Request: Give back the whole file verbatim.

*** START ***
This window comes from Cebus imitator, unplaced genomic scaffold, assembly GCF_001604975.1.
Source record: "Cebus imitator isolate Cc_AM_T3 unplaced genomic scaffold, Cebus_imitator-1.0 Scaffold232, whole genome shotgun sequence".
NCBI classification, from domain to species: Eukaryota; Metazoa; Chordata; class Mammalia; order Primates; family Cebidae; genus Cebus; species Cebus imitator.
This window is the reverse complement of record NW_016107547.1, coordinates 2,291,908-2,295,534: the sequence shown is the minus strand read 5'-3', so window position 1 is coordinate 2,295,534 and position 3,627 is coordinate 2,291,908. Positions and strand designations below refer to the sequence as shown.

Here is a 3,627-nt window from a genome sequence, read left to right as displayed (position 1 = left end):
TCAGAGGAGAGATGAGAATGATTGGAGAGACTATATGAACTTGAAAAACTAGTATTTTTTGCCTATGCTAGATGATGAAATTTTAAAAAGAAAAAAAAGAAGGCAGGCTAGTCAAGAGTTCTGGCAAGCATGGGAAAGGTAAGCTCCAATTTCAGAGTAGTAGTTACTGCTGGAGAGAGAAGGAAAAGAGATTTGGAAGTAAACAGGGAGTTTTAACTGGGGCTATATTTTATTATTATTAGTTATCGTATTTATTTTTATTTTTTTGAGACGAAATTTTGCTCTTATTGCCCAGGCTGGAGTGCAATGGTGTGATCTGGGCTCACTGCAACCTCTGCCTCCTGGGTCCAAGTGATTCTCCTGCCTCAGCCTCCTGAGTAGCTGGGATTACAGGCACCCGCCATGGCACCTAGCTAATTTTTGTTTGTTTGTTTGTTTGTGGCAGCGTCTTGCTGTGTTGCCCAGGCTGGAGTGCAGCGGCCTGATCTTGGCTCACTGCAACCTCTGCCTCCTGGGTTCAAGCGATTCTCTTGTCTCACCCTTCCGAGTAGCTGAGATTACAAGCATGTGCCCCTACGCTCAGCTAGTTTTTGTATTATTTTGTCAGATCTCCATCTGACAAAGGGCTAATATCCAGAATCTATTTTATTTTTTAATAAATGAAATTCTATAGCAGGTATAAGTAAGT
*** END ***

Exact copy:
This window comes from Cebus imitator, unplaced genomic scaffold, assembly GCF_001604975.1.
Source record: "Cebus imitator isolate Cc_AM_T3 unplaced genomic scaffold, Cebus_imitator-1.0 Scaffold232, whole genome shotgun sequence".
NCBI classification, from domain to species: Eukaryota; Metazoa; Chordata; class Mammalia; order Primates; family Cebidae; genus Cebus; species Cebus imitator.
This window is the reverse complement of record NW_016107547.1, coordinates 2,291,908-2,295,534: the sequence shown is the minus strand read 5'-3', so window position 1 is coordinate 2,295,534 and position 3,627 is coordinate 2,291,908. Positions and strand designations below refer to the sequence as shown.

Here is a 3,627-nt window from a genome sequence, read left to right as displayed (position 1 = left end):
TCAGAGGAGAGATGAGAATGATTGGAGAGACTATATGAACTTGAAAAACTAGTATTTTTTGCCTATGCTAGATGATGAAATTTTAAAAAGAAAAAAAAGAAGGCAGGCTAGTCAAGAGTTCTGGCAAGCATGGGAAAGGTAAGCTCCAATTTCAGAGTAGTAGTTACTGCTGGAGAGAGAAGGAAAAGAGATTTGGAAGTAAACAGGGAGTTTTAACTGGGGCTATATTTTATTATTATTAGTTATCGTATTTATTTTTATTTTTTTGAGACGAAATTTTGCTCTTATTGCCCAGGCTGGAGTGCAATGGTGTGATCTGGGCTCACTGCAACCTCTGCCTCCTGGGTCCAAGTGATTCTCCTGCCTCAGCCTCCTGAGTAGCTGGGATTACAGGCACCCGCCATGGCACCTAGCTAATTTTTGTTTGTTTGTTTGTTTGTGGCAGCGTCTTGCTGTGTTGCCCAGGCTGGAGTGCAGCGGCCTGATCTTGGCTCACTGCAACCTCTGCCTCCTGGGTTCAAGCGATTCTCTTGTCTCACCCTTCCGAGTAGCTGAGATTACAAGCATGTGCCCCTACGCTCAGCTAGTTTTTGTATTATTTTGTCAGATCTCCATCTGACAAAGGGCTAATATCCAGAATCTATTTTATTTTTTAATAAATGAAATTCTATAGCAGGTATAAGTAAGT